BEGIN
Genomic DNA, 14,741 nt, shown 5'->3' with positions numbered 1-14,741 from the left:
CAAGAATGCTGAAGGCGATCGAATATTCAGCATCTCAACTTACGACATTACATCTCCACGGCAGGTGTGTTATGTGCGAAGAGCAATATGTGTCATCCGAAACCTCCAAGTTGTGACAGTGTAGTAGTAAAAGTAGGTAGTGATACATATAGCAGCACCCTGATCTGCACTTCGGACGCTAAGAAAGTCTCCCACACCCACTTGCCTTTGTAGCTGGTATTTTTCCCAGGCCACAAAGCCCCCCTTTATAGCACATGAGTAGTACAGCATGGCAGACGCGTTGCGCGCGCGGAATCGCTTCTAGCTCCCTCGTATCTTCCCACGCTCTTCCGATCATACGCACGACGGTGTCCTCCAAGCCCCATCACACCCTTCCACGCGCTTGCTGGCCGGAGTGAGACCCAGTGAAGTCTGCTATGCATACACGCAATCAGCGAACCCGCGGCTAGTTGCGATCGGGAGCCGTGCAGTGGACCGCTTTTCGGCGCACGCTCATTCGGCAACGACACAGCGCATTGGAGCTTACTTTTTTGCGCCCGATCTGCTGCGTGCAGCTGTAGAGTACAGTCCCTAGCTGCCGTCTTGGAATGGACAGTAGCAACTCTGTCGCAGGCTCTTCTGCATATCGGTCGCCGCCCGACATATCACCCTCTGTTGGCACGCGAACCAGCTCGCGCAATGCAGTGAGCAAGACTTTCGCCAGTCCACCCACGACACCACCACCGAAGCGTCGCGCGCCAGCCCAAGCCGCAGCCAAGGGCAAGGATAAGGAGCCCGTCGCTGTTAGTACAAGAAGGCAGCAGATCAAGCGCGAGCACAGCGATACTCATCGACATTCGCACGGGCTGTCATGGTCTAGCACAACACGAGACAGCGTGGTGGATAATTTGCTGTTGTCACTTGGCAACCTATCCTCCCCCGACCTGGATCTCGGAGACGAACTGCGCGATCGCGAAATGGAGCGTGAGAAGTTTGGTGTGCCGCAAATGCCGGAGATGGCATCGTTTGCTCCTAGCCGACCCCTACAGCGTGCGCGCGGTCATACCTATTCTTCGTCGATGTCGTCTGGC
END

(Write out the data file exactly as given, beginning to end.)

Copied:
Genomic DNA, 14,741 nt, shown 5'->3' with positions numbered 1-14,741 from the left:
CAAGAATGCTGAAGGCGATCGAATATTCAGCATCTCAACTTACGACATTACATCTCCACGGCAGGTGTGTTATGTGCGAAGAGCAATATGTGTCATCCGAAACCTCCAAGTTGTGACAGTGTAGTAGTAAAAGTAGGTAGTGATACATATAGCAGCACCCTGATCTGCACTTCGGACGCTAAGAAAGTCTCCCACACCCACTTGCCTTTGTAGCTGGTATTTTTCCCAGGCCACAAAGCCCCCCTTTATAGCACATGAGTAGTACAGCATGGCAGACGCGTTGCGCGCGCGGAATCGCTTCTAGCTCCCTCGTATCTTCCCACGCTCTTCCGATCATACGCACGACGGTGTCCTCCAAGCCCCATCACACCCTTCCACGCGCTTGCTGGCCGGAGTGAGACCCAGTGAAGTCTGCTATGCATACACGCAATCAGCGAACCCGCGGCTAGTTGCGATCGGGAGCCGTGCAGTGGACCGCTTTTCGGCGCACGCTCATTCGGCAACGACACAGCGCATTGGAGCTTACTTTTTTGCGCCCGATCTGCTGCGTGCAGCTGTAGAGTACAGTCCCTAGCTGCCGTCTTGGAATGGACAGTAGCAACTCTGTCGCAGGCTCTTCTGCATATCGGTCGCCGCCCGACATATCACCCTCTGTTGGCACGCGAACCAGCTCGCGCAATGCAGTGAGCAAGACTTTCGCCAGTCCACCCACGACACCACCACCGAAGCGTCGCGCGCCAGCCCAAGCCGCAGCCAAGGGCAAGGATAAGGAGCCCGTCGCTGTTAGTACAAGAAGGCAGCAGATCAAGCGCGAGCACAGCGATACTCATCGACATTCGCACGGGCTGTCATGGTCTAGCACAACACGAGACAGCGTGGTGGATAATTTGCTGTTGTCACTTGGCAACCTATCCTCCCCCGACCTGGATCTCGGAGACGAACTGCGCGATCGCGAAATGGAGCGTGAGAAGTTTGGTGTGCCGCAAATGCCGGAGATGGCATCGTTTGCTCCTAGCCGACCCCTACAGCGTGCGCGCGGTCATACCTATTCTTCGTCGATGTCGTCTGGC